Retired Rear Adm. Maurice H. “Mike” Rindskopf, who became the youngest commander of a U.S. submarine during World War II and helped his vessel achieve one of the best fighting records of the war, died of prostate cancer July 27 at his home in Annapolis. He was 93.
In June 1944, Adm. Rindskopf was a 26-year-old lieutenant commander aboard the U.S.S. Drum, a state-of-the-art submarine fighting in the Pacific. The captain developed gallstones.
“I was given two choices,” Adm. Rindskopf wrote in an unpublished autobiography. “To take command, or to break in yet another skipper. The decision was easy, and I became the first in the [U.S. Naval Academy] class of 1938 to command a fleet boat on patrol.”
During his 11 patrols aboard the Drum, the last two of which he led, Adm. Rindskopf helped sink at least 15 enemy ships and damage 11 more. With that record, the Drum ranked eighth among U.S. submarines in terms of tonnage sank, according to James Scott, author of a coming book about submarine warfare in the Pacific.
Adm. Rindskopf received the Navy Cross for his “extraordinary heroism” as commanding officer of the 11th patrol, which took place in Japanese-controlled waters during the fall of 1944. He “launched five well-planned and brilliantly executed torpedo attacks” that sank four ships totalling more than 25,000 tons and damaged two others.
“By his expert seamanship,” the citation reads, “Commander Rindskopf avoided severe enemy countermeasures and brought his ship safe to port.”
Phillip “Willy” Williamson of Paulsboro, N.J. served on nearly all of Adm. Rindskopf’s patrols aboard the Drum.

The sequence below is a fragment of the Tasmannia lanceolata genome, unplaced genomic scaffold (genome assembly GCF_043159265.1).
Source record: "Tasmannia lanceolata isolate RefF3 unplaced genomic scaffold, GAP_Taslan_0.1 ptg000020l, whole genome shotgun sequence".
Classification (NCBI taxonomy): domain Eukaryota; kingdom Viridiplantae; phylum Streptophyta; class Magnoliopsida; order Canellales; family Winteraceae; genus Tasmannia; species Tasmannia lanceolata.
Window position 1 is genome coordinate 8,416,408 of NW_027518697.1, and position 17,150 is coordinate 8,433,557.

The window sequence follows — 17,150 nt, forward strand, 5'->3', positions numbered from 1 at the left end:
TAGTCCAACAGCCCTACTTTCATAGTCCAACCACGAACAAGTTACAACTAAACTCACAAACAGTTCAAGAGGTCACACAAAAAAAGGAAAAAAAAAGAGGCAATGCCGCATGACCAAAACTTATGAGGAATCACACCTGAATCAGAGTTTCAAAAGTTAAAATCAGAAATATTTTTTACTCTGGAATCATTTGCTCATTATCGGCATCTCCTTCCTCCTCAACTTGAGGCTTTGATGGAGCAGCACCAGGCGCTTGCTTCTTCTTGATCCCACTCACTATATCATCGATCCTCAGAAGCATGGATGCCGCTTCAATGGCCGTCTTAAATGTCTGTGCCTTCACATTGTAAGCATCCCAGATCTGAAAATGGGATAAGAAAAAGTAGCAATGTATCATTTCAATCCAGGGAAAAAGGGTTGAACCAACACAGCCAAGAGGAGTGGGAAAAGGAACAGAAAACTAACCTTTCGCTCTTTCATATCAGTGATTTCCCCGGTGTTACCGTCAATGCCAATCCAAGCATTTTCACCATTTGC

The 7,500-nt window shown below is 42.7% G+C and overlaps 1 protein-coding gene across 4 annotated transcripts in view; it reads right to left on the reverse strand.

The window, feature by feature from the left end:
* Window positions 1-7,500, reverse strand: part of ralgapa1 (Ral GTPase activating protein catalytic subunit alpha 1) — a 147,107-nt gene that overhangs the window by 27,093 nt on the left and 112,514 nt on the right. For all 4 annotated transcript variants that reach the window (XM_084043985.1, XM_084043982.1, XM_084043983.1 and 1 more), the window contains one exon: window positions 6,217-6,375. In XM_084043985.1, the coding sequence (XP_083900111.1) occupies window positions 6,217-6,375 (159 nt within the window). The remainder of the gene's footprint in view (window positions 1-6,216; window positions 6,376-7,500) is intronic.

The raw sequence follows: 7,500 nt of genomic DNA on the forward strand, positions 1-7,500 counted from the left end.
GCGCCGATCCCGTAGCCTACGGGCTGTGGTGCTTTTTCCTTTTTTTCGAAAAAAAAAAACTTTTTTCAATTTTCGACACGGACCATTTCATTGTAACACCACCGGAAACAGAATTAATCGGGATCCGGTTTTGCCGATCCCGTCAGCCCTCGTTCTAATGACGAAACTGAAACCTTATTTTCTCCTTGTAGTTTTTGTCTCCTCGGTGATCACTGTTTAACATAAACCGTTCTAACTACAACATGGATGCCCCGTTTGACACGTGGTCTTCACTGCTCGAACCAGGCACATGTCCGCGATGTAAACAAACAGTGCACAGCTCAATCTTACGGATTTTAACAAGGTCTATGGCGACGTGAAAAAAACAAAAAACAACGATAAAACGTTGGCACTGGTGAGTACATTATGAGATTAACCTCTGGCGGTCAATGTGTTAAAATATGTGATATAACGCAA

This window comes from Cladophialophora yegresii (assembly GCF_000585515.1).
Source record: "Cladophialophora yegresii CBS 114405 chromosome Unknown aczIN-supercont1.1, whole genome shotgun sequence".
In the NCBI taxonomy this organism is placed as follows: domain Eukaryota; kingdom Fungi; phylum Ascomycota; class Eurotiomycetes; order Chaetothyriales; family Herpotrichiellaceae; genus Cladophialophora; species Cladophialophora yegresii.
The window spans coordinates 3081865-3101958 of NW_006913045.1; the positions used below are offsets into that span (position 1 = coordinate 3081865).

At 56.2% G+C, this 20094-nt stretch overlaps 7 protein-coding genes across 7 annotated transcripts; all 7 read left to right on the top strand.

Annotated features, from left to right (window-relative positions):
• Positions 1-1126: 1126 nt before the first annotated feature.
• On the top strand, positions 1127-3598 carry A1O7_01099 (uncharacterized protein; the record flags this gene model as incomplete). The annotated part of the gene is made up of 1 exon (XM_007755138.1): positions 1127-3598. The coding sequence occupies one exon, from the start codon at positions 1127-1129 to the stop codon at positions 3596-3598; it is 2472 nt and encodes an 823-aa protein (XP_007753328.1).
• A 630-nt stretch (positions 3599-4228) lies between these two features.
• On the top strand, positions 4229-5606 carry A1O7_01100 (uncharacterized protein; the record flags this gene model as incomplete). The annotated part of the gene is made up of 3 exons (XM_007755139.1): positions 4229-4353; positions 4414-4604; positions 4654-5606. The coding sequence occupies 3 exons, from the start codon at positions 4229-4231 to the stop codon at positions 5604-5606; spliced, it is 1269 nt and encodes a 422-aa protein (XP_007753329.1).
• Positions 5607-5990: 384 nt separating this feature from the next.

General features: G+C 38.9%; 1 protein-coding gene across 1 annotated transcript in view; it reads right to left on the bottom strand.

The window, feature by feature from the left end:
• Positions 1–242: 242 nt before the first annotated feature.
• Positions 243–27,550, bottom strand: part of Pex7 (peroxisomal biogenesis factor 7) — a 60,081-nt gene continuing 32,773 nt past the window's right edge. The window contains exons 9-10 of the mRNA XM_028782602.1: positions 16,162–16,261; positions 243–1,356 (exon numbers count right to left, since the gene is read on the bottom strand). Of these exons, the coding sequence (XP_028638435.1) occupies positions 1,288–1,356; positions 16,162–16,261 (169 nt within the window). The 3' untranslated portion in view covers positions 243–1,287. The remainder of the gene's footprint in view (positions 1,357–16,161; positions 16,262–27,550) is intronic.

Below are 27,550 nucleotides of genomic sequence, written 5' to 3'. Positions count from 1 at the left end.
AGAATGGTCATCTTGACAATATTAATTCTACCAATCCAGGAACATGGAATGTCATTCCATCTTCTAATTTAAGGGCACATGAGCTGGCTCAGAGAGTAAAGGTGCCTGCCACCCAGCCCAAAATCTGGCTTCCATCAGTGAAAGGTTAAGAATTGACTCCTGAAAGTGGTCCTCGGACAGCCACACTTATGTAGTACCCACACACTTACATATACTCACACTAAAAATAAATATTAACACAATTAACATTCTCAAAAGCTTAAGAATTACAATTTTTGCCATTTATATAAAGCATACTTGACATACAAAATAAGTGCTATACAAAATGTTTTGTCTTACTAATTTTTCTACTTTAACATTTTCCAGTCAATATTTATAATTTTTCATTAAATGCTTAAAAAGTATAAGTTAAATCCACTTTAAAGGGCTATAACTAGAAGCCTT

“I think Rindskopf was the reason that we made it through the war,” he said.
During the two missions Adm. Rindskopf led, he found himself in control of a multi-million-dollar war machine that typically carried a crew of about 80 men on patrols lasting two months or more.
He had joined the crew of the Drum less than three years earlier as a junior officer, shortly before the Japanese attack on Pearl Harbor in 1941, and had distinguished himself for his skill in gunnery.
Firing torpedoes is “all about mathematics,” Scott said, and Adm. Rindskopf — who was known for his quick mind for math — played a critical role in firing 125 of them. He often volunteered for the night watch, drinking hot soup while decoding messages about the movements of enemy targets. Fellow crew members always knew when it was time.
“I would don a garish yellow aloha shirt I had purchased in Honolulu,” Adm. Rindskopf wrote in his memoir, “and lo! we went to Battle Stations.”
After World War II, Adm. Rindskopf was a torpedo and gunnery instructor at the submarine school in New London, Conn., where he would later return as the officer in charge. In the 1960s, he commanded two submarine flotillas.
He was promoted to admiral in 1967 and for the next two years served as deputy assistant chief of staff for intelligence to Adm. John S. McCain Jr., the commander of the U.S. Pacific Command during the Vietnam War and father of Sen. John McCain (R-Ariz.).
After Adm. Rindskopf retired from the Navy in 1972, he worked for Westinghouse as a marketing manager.
Besides the Navy Cross, the highest award for valor after the Medal of Honor, Adm. Rindskopf’s decorations included the Distinguished Service Medal, the Silver Star and the Bronze Star.
Maurice Herbert Rindskopf was born Sept. 27, 1917, in Queens. He graduated from Poly Prep Country Day School at age 16 and went to the Naval Academy.
In addition to the cramped quarters and close calls — including one episode when the Drum came under Japanese fire and water starting pouring in at the rate of three gallons per minute — wartime life on the submarine required great personal sacrifice.
Adm. Rindskopf did not learn that he had a son, Peter, until three weeks after he was born. A radio message had failed to reach the submarine.
Peter Rindskopf died in 1971. The admiral’s wife of 69 years, the former Sylvia Lubow, died in 2010. Survivors include one granddaughter and two great-grandsons.